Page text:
About our stay: My husband had been to this region as a teenager on a school exchange with their ‘twin town’ (Beziers -about 5 miles from where we were staying), so he had many memories of this area (some of which I decided not to pursue) and was keen to visit it again as an adult. Me? Less nostalgically, I homed in on the 4* campsite rating, the great swimming pool, the coastal location, the kids’ clubs and the mere 90 minutes flight from northern airports – with a fair chance of better weather than in England, and jumped at the chance of a week in the South of France in late April. And my rusty GCSE French could do with a bit of polishing up! I always find campsites more relaxing than hotels or apartment holidays. They just always seem much more laid-back, friendly and community based than the more corporate feel of many hotels. So I was quite surprised, and actually somewhat annoyed with the ‘sell sell sell’ approach of siblu. As we checked-in we were encouraged to book for next year with ‘up to 35% discount’ and this was repeated around the park and in most of their literature. And we were even ‘doorstepped’ by one of their sales team on about day 2, asking us if we wanted to buy our own caravan on the site. It wasn’t a hard sell, it was just a bit irritating. And let’s get the rest of the bad stuff out of the way whilst I’m at it. The caravans were ridiculously low on home comforts or equipment. We stayed in the top of the range ‘excellence’ model, and were disappointed that we didn’t have a balcony, and that our ‘terrace’ was a patch of overgrown (& ant-infested) grass with little privacy or distance from our fellow passing campers, as we were situated right on the corner of three main routes through the campsite. I expected a bit more. No television was provided (oh well, it would do us all some good – but thank God we brought the portable DVD player!), 3 or 4 basic utensils (no tongs, no whisk, only 2 sharp knives, an old fashioned tin opener, no baking trays or roasting tins, no bread bin, no toaster, no draining rack – I could go on!) And apart from some basic information or adverts in the reception or welcome pack, I felt we had to make a real effort to find out more important stuff, like where we could take Luke for trips out & what equipment reception had to lend us.[luke_with_remi.jpg] But on the other hand, the good stuff was really great. The reception staff are friendly & helpful, and my pigeon French & their pigeon English got us through most things. Although Lisa, an English speaker in reception was just called upon sometimes when things were a bit more difficult to explain. Like where to hire a bicycle for Luke – quite an amusing adventure watching the French owner scurry around his large garden filled with various caravans loaded with bikes, until he finally found one with stabilisers, small enough for Luke to still be able to touch the floor. And at only €23 for the 5 day hire, complete with helmet & collection from our campsite, it was well worth it. The facilities around the parc are superb & it definitely earns its 4 star rating. The pool is amazing (although a bit too cold at this time of year for even me) & the kids’ clubs and the animation team are excellent. Remi (Bubbles club leader pictured above) was just a natural with the babies & toddlers, & besides the well planned & varied craft or activity half-hour each session, could turn his hand to immediate games before & afterwards in the freeplay time that just meant all the kids absolutely loved him & the parents were relieved to have an hour’s peace to just sit & watch. The Pirate Club looks equally well run for the older kids & they too appeared to be delighted with the staff – three or four at this time of year when the number of kids was relatively low. But more staff are taken on as the season develops, to cater for around 80 kids in high season apparently. The older kids seemed to enjoy the trendier ‘Barracuda’ club too, led by the ever cool Jeremy. [carcassonne.jpg] We had quite a few memorable & fun days out too. Many towns and cities are built on the Canal du Midi or the River L’Herault, which makes for some very pretty settings. But Carcassonne has to be the highlight. A UNESCO World Heritage site and a medieval (but parts originally Roman) walled city. Beautiful to walk around with countless gift shops (a bit better quality than your usual tacky tourist gifts), pavement cafes & several museums & cathedrals to visit. We visited one museum (cost €5 per adult & €3 per child) with a French-speaking tour guide, but also a very hands-on display resulting in Luke being ‘knighted’ whilst dressed in chain mail, with sword & helmet to boot! Of course, we ended up spending another €9 buying the plastic equivalents for him before we left Carcassonne. But it’s a lovely memory & not something even he’ll forget in a while. Also Narbonne was a surprisingly beautiful city with more medieval roots. And Sete, a fishing port known as ‘The Venice of Languedoc’ was just glorious. The trip on the regular organised boat tour “Vision Sous Marine” through the town via the canal and also out to the Lagoon, to view the underwater mussel & oyster nets (& plenty of tiny jellyfish too) was a very pleasant way to see the sights of a busy town on a warm Spring day. Vias-plage, our local beach, was further away than I expected from the campsite, but it was very child friendly (although not supervised by lifeguards) for a couple of hours building sandcastles (or our version of Carcassonne!) and splashing around at the edge of the sea. There are a few restaurants on the road down to the sea, for varying menus and price brackets. And the street-stall rotisserie was good value with a family meal to take away (roasted chicken & 4 portions of chips) for €10. The ‘all you can eat’ buffet at the restaurant on the seafront permanantly serving only paella (the Catalan influence is still very strong on this coast), pizza (1 choice of topping only), huge bowls of mussels or piles of chips was a little strange. But it was cooked well & we were happy to wash it down with a bottle of Sangria to get in the spirit of things. The restaurant on the campsite was excellent. Although you wouldn’t choose to eat there every night, partly due to cost & also lack of choice. “La Hacienda” is a bit more upmarket with delicious meals cooked on the open fire in converted stone stables a few miles away near Bessan. Overall, the kids menus everywhere we ate were a little restrictive and basic. Chicken nuggets, beefburger or pizza – all served with chips – seemed to be the only choice really. So Luke’s definitely having no chips or ice cream for the next month as I attempt to get his vegetable/fruit/vitamin intake back up again pronto! But, looking back, it was a great holiday & it’s a region I’d love to visit again. But next time I’ll be a bit more prepared! [Kirsty McGregor is the founder of www.entertainthekids.com and lives with her husband & son, Luke, in Halifax]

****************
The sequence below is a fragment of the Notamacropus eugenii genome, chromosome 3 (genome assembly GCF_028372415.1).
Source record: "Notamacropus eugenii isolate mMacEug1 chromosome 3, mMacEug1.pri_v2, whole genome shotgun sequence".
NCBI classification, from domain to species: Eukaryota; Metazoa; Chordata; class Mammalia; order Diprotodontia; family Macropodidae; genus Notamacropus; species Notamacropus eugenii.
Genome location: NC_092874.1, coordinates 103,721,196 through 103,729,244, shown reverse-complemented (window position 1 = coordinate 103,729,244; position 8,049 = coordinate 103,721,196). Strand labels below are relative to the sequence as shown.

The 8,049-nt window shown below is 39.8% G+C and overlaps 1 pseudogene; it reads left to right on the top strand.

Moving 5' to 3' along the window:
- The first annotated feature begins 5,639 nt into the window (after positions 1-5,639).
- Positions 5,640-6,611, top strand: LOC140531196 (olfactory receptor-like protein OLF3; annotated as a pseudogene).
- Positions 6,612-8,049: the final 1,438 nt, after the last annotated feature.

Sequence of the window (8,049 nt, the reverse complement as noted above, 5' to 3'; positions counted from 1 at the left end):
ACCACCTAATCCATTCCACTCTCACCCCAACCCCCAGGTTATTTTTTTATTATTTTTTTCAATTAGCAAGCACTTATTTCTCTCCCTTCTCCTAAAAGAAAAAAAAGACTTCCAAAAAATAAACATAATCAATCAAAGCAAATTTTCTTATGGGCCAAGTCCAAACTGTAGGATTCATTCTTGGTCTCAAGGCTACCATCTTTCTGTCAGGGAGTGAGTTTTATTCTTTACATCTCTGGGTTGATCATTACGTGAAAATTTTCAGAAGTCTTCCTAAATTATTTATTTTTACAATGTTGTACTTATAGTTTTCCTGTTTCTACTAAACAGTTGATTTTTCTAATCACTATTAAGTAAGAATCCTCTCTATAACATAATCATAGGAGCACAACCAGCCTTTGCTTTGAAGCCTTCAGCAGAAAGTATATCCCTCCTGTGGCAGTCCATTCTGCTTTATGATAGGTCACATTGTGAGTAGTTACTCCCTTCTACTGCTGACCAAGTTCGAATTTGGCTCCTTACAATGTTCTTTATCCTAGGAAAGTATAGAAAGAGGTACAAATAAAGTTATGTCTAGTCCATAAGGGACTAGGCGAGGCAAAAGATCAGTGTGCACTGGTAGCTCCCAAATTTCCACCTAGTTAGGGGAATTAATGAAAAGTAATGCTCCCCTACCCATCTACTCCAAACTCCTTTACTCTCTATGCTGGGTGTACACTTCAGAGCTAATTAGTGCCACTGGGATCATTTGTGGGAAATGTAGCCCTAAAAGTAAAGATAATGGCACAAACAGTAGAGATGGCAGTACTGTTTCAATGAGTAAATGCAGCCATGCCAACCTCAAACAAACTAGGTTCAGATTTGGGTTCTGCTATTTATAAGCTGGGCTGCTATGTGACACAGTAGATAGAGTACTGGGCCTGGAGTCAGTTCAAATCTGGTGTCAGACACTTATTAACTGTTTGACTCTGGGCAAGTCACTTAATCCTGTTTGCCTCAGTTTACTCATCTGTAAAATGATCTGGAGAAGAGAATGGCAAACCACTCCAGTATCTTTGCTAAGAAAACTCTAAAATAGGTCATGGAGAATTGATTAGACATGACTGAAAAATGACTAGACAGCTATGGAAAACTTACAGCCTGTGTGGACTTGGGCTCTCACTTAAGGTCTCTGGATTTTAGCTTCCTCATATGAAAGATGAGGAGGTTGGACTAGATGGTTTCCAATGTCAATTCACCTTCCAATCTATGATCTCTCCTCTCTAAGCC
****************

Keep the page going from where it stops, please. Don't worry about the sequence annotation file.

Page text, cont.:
Created: 2008-05-01 21:28:17.300